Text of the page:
Asteroid Institute | DART deflection event with scientists and friends
For 20 years B612 advocated for a deflection technology demonstration mission. Scientists and experts gather, discuss and watch the historic DART impact.
On September 26, humanity took an important step forward in our ability to protect planet Earth from asteroid impacts. NASA’s DART (Double Asteroid Redirection Test) spacecraft changed the trajectory of an asteroid, a capability we will one day need when (not if) an asteroid is found to be on a collision course with Earth. B612 has been pushing for such a technology demonstration mission test since our founding in 2002. On September 26th, we were surrounded by a group of scientists and friends as we witnessed and celebrated this historic event.
Planetary defense leaders Rusty Schweickart, David Morrison, and Dr. Ed Lu have been working on the question of planetary defense since the late 1990s. Photo credit Christopher Michel
Spectators and scientists alike ask questions of B612 co-founder Dr. Ed Lu, President Danica Remy, co-founder Rusty Schweickart and astronaut Steve Smith at DART impact event. Photo credit Christopher Michel.
Members of the Asteroid Institute crew gathered with asteroid experts, supporters, astronomy aficionados, as well as a few star-gazing novices, to watch the impact on the big screen at The Interval. When the NASA team lost all contact with the DART spacecraft as it’s power terminated due to the collision, the impact mission was considered a success. Hours later, as the first images from South Africa started populating the web, our team was discussing future possibilities and probabilities.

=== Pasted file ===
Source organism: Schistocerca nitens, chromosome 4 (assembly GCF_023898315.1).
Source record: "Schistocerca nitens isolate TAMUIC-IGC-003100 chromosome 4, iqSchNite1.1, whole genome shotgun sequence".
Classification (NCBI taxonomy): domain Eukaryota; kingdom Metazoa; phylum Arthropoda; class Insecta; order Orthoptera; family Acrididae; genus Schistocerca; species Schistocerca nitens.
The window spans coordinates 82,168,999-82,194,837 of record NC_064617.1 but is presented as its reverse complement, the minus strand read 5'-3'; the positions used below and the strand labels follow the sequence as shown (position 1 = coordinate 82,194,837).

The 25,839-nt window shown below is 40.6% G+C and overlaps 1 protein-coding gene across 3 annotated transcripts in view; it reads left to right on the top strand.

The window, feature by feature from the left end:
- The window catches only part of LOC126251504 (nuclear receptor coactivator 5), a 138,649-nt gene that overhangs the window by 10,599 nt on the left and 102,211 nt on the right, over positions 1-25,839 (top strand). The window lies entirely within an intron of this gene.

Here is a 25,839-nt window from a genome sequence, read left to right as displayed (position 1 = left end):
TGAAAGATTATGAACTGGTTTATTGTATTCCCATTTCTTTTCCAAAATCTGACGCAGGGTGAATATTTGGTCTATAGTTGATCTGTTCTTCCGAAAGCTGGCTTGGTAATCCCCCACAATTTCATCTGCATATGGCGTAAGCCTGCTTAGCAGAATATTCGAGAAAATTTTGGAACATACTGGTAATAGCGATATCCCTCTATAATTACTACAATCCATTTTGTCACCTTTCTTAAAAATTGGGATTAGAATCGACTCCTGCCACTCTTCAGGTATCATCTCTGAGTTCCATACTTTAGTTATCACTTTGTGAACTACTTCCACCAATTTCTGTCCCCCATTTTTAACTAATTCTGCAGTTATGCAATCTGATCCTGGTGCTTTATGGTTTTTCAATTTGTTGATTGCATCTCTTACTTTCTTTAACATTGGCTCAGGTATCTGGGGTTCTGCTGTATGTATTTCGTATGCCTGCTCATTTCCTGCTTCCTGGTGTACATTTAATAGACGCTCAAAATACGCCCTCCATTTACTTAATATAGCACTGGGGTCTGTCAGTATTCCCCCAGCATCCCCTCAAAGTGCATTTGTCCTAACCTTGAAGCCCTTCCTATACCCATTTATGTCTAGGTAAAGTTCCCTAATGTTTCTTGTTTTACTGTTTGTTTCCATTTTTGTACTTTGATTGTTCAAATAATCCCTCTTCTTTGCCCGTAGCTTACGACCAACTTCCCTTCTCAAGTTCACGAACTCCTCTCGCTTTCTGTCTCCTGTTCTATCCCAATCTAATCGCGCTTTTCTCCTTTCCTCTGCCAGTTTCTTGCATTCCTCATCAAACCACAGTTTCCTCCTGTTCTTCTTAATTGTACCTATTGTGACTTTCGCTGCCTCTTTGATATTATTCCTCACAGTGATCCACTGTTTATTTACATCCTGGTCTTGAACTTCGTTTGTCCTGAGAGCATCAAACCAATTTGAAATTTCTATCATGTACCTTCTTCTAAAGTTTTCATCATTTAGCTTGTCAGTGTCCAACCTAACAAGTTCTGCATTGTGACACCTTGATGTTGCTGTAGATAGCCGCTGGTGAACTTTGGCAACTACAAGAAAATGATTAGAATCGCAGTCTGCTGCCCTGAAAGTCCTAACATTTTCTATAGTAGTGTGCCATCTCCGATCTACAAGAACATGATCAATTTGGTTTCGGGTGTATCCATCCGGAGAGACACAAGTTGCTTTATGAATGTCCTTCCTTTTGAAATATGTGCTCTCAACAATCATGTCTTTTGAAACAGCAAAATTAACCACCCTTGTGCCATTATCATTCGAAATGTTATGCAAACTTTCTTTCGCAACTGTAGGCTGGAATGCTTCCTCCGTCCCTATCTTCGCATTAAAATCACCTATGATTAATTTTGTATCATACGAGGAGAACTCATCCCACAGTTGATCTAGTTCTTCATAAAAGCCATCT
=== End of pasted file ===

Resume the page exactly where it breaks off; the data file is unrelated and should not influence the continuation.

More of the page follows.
Photographer Christopher Michel was on hand, documenting and we were delighted that many of our Founding Circle and Asteroid Circle members could join us. Astrophysicist Dr. David Morrison and Dr. Mario Juric were on hand, as were astronaut Steve Smith and B612 co-founders and fellow astronauts Dr. Ed Lu and Rusty Schweickart. Michel’s photos told the story of our event, as we witnessed it with discussions surrounding the culmination and effects of the DART Mission. Several of Michel’s photos from this event will be added to the National Academies: New Heroes portrait series Michel has been commissioned to document.
Asteroid and Founding Circle Members of B612 and the Asteroid Institute: Rusty Schweickart, Steve Krausz, Eliot Gillum, Dr. Ed Lu, Danica Remy, Rodney Brooks, Vladas Lasas, Arthur A. Gleckler. Photo credit Christopher Michel.
Scott Manley, proudly wearing his Asteroid Day jacket, attended the DART event and has been an advisor to B612 for many years. Photo credit Christopher Michel.
YouTuber Scott Manley and Asteroid Institute Advisor was also on hand for the event in San Francisco, educating his 1.5mm followers the next day of the impact, in his YouTube video about the DART Impact. Scott is a prolific space educator and we are always amazed at the speed he can produce quality content.
For many years now we have been saying that the name of the game when it comes to asteroid defense is finding and tracking asteroids. And that if we find one with our name on it with enough notice, we will be able to nudge the asteroid to ensure a miss with Earth. The DART mission provides us with a real-world test of such technology. Our efforts at asteroid discovery and tracking now take on even more importance.
Here are a couple of good articles to read about the DART mission, and the new science coming from the aftermath of the impact:
Chang, Kenneth. “What We Learned from NASA’s Dart Mission.” The New York Times, The New York Times, 28 Sept. 2022.
Crane, Leah. “NASA’s Dart Mission Moved an Asteroid’s Orbit by Smashing into It.” New Scientist, New Scientist, 11 Oct. 2022.